How to write an article about someone who defines herself — or himself — by his or her lack of gender, if there is no neutral pronoun you can use to describe him, or her? This was my question when I interviewed Rain Dove, face of Sisley‘s new campaign, poster person of the battle against gender, and spokesperson for that portion of the population that doesn’t define itself as male or female. Rain was born female, with a very feminine body and very clear female characteristics, but with a face characterised by very strong features, which might be considered conventionally male. Until the age of 18, Rain saw herself as an “ugly girl”: after a misunderstanding with a model agency that actually hired her to work as a male model, Rain understood she could actually be quite successful as a man, and that also got her thinking about how gender definitions are completely insensitive to human nature. We discussed this together, and Rain told us about what it means to feel genderless, and about how we all are genderless, and about how the only thing that can really define us is our essence.
Hi Rain, can you tell us more about what it means to feel ” genderless “?
We all are, actually, I tell you, because gender and sexuality are two different things. The latter identifies all the biological elements within our body that define our sex, while gender is a category we choose to define ourselves — but that category is completely arbitrary. If you think about it, what is feminine or male changes so much according to the country you are in, and what culture you are immersed in. The truth is that choosing to define yourself as genderless is the most honest choice you can make: it means being true to yourself, rather than following those social conventions that define what kind of clothes we should wear, what colors we should like, and what kind of haircut we should have. It means asking yourself, do I like this? Is it representative of my style? And only choosing to wear something if the answer to these questions is yes, and not because we are influenced by what we were taught to think.
So this has nothing to do with sexual orientation? Is this more about society?
It’s about living your life the way you want to, without worrying too much about what society expects of you, just because you were born with one body type rather than another. Wouldn’t it be great to meet somebody, and get to know him or her without any preconceptions? Wouldn’t you like to be able to go shopping without having to choose which department to go to? We are all different, and our body is just a shell, made of parts we can substitute. The only thing you cannot change about it is your essence, what makes you unique. So, defining yourself as genderless is a choice: the choice to be yourself, and nothing else.
When did you start thinking of yourself in these terms?
When I moved to Colorado. When I first got there, somebody thought I was a guy and that was my lightbulb moment: why be an ugly girl, as I always thought I was, when I could be a cute guy instead? I played this card, and got hired as a firefighter. I worked as firefighter for 11 months without anyone realizing I was a girl, and then I thought: why do I have to pretend to be something I am not just in order to have an easier time in my life, and to get this job? And that was when I rebelled against the whole idea of gender.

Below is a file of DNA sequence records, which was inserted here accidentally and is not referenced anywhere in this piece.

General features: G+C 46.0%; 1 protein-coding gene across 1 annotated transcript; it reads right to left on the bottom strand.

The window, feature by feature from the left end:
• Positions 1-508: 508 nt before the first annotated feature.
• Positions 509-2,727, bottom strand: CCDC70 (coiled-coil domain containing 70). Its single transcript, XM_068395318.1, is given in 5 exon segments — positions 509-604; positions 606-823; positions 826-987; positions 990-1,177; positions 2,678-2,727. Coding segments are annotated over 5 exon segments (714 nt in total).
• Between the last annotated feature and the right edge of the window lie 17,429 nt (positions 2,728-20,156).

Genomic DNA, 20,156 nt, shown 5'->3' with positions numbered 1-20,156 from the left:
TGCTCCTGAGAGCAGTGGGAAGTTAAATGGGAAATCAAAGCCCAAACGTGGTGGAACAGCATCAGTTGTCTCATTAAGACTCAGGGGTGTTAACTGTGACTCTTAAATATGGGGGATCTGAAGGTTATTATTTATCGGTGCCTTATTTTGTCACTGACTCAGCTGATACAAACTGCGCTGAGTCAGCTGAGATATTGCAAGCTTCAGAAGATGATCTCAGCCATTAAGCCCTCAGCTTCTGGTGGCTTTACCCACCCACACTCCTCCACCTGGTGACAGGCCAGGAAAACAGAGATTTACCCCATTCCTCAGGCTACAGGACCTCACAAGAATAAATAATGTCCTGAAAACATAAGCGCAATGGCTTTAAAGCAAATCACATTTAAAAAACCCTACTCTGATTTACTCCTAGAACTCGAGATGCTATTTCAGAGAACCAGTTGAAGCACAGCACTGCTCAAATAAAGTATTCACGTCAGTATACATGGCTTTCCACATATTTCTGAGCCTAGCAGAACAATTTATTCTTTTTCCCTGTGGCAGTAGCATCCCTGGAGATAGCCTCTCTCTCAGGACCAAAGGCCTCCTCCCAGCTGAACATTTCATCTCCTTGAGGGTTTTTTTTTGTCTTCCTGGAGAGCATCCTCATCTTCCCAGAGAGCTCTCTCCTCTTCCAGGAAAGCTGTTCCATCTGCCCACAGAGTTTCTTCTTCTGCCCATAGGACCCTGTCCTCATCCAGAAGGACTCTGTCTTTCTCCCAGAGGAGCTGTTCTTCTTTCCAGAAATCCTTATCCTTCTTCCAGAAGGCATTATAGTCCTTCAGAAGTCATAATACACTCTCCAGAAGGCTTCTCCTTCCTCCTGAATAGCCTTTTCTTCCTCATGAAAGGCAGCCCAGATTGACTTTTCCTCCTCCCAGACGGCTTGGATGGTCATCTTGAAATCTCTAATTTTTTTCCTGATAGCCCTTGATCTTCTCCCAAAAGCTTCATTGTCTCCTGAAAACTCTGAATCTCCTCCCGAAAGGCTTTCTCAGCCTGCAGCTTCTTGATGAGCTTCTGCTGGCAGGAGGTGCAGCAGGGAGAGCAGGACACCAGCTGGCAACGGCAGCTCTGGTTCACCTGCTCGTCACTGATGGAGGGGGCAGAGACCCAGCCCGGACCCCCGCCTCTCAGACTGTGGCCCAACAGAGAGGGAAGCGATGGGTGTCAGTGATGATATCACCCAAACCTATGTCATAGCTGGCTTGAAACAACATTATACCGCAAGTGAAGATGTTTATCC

What about sex, then? Because you may define yourself as genderless, but sexual orientation is clear, and sometimes it can be pretty rigid. For instance, I like guys. Even if I meet a wonderful person, as much as I like him or her, if there are feminine traits, or boobs, I think I will just never feel attracted to this person.
It’s two different things: being genderless doesn’t mean being attracted to everyone in the same way. The truth is, you don’t like men as a category, you like people with certain characteristics, with certain aesthetic traits: people with a penis, for a start, perhaps even a penis of a certain size, for instance, or maybe people with a beard, people who are taller than you, who have lots of hair, or who are completely hairless, maybe. These are all very precise beauty features, and we feel attracted to those, not to the “male” or “female” general category.
How do you dress to feel sexy? To take your lover’s breath away?
Well, if I want to seduce my partner, I l’ll just wear nothing at all! (Rain laughs) Jokes aside, clothes are like costumes, for me: I decide what to wear depending on the occasion. For instance, if I’m out on my own at night, I prefer dressing like a man, because it’s safer. If I wear a dress, I feel it makes it likelier I get attacked. If I have a photo shoot for a magazine cover, instead, I choose to wear a female outfit, because it’s generally just more wow. In general, though, I choose to wear comfortable clothing, I like bright colors and most of all I like quality: I hate low-cost, chain fast fashion. My clothing has to be lasting, like armour.
What’s your favorite item in your wardrobe?
I have a beautiful magenta blazer that works with everything, with pants and a shirt, or with a sexy dress.
Last question: I need to write this interview, and I don’t know what pronoun to use.
Pronouns are just sounds to me: use whichever you like, as long as you use it positively. I hope there will be a neutral way to describe people in the future, without having to pigeonhole people into stereotypes. The world is changing, and hopefully that will change the way we express ourselves, because we are what makes society, and we are the ones who should change it, to make it more suitable for us, for how we actually feel.